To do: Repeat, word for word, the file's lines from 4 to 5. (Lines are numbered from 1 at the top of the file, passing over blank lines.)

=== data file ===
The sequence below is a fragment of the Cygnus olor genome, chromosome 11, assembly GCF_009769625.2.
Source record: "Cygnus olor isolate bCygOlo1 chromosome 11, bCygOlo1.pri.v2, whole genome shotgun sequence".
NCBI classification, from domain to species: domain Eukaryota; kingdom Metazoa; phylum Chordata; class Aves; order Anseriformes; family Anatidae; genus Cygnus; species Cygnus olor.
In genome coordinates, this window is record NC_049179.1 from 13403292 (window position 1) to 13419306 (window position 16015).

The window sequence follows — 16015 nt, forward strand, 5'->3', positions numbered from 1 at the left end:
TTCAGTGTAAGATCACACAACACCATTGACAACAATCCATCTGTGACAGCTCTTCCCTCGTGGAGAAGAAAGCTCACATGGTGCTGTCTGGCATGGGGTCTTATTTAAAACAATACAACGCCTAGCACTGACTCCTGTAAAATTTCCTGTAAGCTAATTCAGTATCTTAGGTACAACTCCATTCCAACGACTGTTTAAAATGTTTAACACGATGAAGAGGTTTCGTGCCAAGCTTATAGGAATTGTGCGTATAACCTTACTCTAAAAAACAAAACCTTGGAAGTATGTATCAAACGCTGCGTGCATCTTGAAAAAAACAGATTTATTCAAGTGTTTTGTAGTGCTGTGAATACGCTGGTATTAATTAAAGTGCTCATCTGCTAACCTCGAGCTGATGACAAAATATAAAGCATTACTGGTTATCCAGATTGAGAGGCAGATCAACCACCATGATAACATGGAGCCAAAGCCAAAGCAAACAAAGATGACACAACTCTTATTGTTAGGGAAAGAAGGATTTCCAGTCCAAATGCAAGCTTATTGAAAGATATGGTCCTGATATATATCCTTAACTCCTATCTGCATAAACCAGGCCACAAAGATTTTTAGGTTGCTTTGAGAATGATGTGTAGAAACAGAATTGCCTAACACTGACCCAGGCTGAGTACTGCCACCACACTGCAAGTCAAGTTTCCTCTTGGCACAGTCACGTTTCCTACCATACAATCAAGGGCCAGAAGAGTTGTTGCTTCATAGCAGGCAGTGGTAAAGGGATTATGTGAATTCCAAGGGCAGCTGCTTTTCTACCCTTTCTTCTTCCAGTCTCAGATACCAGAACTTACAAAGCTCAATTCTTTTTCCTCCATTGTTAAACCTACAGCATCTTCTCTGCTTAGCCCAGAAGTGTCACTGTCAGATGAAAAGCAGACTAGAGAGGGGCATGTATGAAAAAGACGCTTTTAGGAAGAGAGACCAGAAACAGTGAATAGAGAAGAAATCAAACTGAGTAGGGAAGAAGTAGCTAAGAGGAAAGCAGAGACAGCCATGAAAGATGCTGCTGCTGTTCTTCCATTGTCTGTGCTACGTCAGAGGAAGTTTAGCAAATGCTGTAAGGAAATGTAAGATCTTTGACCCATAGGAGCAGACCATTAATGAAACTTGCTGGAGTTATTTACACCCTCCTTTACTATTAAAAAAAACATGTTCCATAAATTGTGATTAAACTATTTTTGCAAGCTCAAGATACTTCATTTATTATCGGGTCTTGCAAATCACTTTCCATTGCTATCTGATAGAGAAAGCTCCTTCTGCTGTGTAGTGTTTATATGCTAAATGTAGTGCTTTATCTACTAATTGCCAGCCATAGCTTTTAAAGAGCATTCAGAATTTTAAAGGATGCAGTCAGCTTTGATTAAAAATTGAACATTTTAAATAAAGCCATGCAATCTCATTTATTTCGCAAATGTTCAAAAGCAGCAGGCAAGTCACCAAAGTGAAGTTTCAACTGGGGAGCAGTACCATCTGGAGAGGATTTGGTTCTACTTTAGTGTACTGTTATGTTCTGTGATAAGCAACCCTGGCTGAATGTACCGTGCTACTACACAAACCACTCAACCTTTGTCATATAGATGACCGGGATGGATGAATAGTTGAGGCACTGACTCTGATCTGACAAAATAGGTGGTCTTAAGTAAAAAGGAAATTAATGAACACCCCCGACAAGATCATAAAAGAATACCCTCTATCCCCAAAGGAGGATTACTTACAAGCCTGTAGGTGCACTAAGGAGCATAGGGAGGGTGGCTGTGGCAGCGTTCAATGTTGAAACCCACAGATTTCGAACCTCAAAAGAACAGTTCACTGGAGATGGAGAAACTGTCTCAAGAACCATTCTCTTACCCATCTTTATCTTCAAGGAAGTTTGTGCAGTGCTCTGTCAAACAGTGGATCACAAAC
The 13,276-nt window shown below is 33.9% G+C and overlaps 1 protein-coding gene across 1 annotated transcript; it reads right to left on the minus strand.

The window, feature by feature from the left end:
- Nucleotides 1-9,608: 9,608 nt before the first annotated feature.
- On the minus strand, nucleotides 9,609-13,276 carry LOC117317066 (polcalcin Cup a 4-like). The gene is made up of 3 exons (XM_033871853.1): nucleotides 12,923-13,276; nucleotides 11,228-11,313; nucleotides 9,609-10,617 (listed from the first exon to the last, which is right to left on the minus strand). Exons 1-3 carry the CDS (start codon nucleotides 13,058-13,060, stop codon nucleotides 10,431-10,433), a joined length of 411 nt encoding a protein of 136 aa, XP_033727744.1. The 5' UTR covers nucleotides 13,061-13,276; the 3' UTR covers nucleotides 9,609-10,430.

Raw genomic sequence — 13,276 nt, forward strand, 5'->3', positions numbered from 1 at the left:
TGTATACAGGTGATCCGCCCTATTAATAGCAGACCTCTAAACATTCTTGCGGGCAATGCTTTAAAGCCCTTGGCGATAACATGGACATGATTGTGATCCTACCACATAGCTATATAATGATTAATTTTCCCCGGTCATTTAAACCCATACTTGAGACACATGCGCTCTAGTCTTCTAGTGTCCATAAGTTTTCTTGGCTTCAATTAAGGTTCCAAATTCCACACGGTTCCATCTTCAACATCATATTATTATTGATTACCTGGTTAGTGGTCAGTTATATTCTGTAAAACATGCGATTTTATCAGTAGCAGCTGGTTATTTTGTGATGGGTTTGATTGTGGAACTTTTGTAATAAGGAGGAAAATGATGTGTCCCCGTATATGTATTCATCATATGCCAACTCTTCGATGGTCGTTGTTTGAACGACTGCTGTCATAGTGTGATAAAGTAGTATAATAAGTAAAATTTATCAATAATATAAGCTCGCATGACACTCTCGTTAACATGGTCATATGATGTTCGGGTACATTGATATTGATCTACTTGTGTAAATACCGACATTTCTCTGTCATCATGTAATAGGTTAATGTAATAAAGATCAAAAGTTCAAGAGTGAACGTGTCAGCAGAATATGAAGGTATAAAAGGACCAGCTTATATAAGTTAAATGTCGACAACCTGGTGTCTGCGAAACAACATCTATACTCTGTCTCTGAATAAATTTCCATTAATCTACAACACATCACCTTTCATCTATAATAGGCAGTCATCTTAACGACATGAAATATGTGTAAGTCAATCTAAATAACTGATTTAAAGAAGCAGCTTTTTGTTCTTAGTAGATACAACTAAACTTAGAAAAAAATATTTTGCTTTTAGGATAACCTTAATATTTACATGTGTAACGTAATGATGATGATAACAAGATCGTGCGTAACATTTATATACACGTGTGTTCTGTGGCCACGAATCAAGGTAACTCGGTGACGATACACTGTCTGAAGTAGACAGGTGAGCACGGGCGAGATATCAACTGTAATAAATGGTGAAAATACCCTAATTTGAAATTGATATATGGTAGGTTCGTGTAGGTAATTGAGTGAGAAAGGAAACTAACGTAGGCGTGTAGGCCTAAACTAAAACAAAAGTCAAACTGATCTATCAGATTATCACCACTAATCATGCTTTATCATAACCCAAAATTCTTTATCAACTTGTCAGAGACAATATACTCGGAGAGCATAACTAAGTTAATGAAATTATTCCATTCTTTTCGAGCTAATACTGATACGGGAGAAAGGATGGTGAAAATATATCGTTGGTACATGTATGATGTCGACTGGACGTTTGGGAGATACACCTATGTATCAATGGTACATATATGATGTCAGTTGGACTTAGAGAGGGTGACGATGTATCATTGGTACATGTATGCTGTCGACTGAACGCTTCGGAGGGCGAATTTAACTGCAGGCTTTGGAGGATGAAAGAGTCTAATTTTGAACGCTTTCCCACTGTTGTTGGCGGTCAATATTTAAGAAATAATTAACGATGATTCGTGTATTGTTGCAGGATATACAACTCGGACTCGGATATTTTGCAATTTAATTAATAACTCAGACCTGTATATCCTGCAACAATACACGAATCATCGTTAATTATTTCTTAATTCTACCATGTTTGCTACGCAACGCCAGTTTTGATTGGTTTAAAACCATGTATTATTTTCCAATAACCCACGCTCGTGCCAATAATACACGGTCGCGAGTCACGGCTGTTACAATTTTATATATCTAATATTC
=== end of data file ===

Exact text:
In genome coordinates, this window is record NC_049179.1 from 13403292 (window position 1) to 13419306 (window position 16015).

The window sequence follows — 16015 nt, forward strand, 5'->3', positions numbered from 1 at the left end: